The RANGOON MEMORIAL bears the names of almost 27,000 men of the Commonwealth land forces who died during the campaigns in Burma (now Myanmar) and who have no known grave. The memorial was designed by Mr. H.J. Brown, ARIBA and unveiled by General Sir Francis Festing, GCB, KBE, DSO on 9 February 1958. The memorial stands in TAUKKYAN WAR CEMETERY, which is the largest of the three war cemeteries in Burma. It was begun in 1951 for the reception of graves from four battlefield cemeteries at Akyab, Mandalay, Meiktila and Sahmaw, which were difficult to access and could not be maintained. The last was an original 'Chindit' cemetery containing many of those who died in the battle for Myitkyina. The graves have been grouped together at Taukkyan to preserve the individuality of these battlefield cemeteries Burials were also transferred from civil and cantonment cemeteries, and from a number of isolated jungle and roadside sites. Because of prolonged post-war unrest, considerable delay occurred before the Army Graves Service were able to complete their work, and in the meantime many such graves had disappeared. However, when the task was resumed, several hundred more graves were retrieved from scattered positions throughout the country and brought together here. The cemetery now contains 6,374 Commonwealth burials of the Second World War, 867 of them unidentified. In the 1950s, the graves of 52 Commonwealth servicemen of the First World War were brought into the cemetery from the following cemeteries where permanent maintenance was not possible:- Henzada(1); Meiktila Cantonment(8); Thayetmyo New(5); Thamakan(4); Mandalay Military(12) and Maymyo Cantonment(22).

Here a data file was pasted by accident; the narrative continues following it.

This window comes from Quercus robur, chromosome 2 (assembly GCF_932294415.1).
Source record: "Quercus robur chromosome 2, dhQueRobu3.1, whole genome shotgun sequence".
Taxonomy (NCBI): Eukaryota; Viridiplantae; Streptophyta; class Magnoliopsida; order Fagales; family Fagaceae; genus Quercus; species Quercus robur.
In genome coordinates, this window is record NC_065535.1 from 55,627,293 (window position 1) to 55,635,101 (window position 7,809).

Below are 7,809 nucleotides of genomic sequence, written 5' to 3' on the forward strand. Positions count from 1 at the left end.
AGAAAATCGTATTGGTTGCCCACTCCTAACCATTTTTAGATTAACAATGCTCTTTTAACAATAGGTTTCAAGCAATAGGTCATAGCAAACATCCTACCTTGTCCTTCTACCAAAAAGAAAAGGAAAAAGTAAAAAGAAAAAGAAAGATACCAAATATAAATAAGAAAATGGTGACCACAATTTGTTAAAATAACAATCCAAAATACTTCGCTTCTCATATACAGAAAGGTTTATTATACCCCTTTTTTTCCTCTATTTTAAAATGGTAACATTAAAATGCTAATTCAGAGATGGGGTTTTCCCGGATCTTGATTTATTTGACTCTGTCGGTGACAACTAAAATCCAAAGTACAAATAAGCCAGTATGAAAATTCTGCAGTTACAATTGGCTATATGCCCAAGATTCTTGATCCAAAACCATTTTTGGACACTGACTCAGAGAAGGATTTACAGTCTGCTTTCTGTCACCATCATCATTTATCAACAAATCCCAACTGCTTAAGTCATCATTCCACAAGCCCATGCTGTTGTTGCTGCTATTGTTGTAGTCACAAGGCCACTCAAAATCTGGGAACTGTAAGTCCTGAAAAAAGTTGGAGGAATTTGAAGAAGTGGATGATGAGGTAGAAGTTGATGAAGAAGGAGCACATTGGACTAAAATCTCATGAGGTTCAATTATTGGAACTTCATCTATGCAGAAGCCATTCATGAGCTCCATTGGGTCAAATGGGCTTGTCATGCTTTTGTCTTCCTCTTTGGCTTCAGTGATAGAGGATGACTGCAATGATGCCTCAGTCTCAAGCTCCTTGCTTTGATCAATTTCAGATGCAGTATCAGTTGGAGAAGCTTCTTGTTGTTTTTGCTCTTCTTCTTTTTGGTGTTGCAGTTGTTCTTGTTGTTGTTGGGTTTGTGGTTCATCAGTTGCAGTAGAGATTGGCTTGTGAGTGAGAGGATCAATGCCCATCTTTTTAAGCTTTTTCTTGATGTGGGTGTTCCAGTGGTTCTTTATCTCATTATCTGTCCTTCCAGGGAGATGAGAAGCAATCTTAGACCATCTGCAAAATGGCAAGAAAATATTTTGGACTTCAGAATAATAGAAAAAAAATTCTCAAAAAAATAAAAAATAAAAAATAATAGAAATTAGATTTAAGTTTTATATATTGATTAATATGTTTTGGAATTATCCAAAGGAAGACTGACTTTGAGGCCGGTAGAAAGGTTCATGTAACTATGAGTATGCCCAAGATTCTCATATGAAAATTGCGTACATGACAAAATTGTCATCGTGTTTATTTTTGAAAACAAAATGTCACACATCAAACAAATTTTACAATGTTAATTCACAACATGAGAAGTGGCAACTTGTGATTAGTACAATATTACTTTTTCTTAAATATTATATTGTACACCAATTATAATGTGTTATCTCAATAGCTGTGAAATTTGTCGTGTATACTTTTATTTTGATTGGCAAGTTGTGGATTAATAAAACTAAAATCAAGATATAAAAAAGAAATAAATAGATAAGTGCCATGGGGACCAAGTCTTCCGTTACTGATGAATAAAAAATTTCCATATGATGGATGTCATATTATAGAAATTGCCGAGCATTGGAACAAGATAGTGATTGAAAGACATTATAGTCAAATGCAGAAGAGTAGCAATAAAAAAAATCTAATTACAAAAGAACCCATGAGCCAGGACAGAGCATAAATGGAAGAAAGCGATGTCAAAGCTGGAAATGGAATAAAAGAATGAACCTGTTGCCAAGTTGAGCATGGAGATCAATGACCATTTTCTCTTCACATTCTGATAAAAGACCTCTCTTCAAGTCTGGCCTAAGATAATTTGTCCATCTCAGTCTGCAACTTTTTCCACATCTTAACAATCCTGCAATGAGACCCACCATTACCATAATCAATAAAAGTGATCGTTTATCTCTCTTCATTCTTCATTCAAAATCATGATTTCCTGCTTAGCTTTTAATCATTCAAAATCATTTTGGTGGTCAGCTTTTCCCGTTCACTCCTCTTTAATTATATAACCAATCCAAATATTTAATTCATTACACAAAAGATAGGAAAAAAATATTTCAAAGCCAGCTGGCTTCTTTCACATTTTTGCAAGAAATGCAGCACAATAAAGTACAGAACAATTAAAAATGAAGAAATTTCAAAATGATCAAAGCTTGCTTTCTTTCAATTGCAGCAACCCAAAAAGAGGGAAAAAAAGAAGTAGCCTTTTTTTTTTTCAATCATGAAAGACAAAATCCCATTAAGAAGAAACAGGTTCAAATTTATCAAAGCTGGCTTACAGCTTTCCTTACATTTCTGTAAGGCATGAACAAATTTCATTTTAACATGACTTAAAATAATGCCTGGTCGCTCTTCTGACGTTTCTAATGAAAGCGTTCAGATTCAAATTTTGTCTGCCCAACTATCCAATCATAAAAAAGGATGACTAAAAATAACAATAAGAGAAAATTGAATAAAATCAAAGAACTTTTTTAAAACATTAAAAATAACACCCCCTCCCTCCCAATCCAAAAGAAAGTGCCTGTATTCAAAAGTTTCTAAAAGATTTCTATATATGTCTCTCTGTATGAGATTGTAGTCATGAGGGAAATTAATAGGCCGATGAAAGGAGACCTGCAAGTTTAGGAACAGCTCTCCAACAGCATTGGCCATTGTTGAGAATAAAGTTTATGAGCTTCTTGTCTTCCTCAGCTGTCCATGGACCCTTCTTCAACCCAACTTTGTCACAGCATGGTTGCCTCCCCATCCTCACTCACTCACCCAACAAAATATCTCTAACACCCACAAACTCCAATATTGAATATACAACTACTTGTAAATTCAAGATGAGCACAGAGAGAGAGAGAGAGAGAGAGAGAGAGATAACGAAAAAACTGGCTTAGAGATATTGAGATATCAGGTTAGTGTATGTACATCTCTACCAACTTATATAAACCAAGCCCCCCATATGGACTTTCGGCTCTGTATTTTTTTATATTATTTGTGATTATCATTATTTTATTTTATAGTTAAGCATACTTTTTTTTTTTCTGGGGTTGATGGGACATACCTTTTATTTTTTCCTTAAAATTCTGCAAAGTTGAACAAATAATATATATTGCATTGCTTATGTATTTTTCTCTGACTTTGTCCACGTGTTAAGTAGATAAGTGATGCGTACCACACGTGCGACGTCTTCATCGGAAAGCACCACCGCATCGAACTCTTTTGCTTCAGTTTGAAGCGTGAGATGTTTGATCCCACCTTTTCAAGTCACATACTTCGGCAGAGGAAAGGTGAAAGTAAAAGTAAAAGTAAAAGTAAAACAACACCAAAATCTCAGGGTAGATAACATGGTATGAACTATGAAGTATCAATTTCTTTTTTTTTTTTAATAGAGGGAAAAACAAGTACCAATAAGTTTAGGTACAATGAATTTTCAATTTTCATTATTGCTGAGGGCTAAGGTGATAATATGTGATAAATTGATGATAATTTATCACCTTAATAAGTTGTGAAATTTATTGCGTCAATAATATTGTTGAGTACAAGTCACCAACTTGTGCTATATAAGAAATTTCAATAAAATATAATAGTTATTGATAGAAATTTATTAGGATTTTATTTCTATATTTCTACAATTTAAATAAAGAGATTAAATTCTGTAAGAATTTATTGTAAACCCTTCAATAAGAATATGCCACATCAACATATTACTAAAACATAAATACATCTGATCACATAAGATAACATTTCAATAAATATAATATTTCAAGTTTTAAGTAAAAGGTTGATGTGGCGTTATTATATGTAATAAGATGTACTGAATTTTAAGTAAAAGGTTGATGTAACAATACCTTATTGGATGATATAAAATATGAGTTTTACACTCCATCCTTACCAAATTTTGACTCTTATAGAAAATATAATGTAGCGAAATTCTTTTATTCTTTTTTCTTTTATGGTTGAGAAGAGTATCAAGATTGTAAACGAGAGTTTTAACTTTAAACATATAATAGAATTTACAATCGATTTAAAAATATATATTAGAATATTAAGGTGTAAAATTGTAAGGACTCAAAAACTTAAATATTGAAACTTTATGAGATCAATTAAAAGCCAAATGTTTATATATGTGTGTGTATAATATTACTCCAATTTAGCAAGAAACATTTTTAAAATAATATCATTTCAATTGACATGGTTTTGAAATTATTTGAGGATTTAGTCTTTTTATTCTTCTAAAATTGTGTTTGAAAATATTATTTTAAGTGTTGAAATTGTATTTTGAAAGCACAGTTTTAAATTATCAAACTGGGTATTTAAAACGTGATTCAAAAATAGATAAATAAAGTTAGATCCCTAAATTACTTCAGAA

Men with Lewisham connections who are remembered on the Rangoon Memorial:
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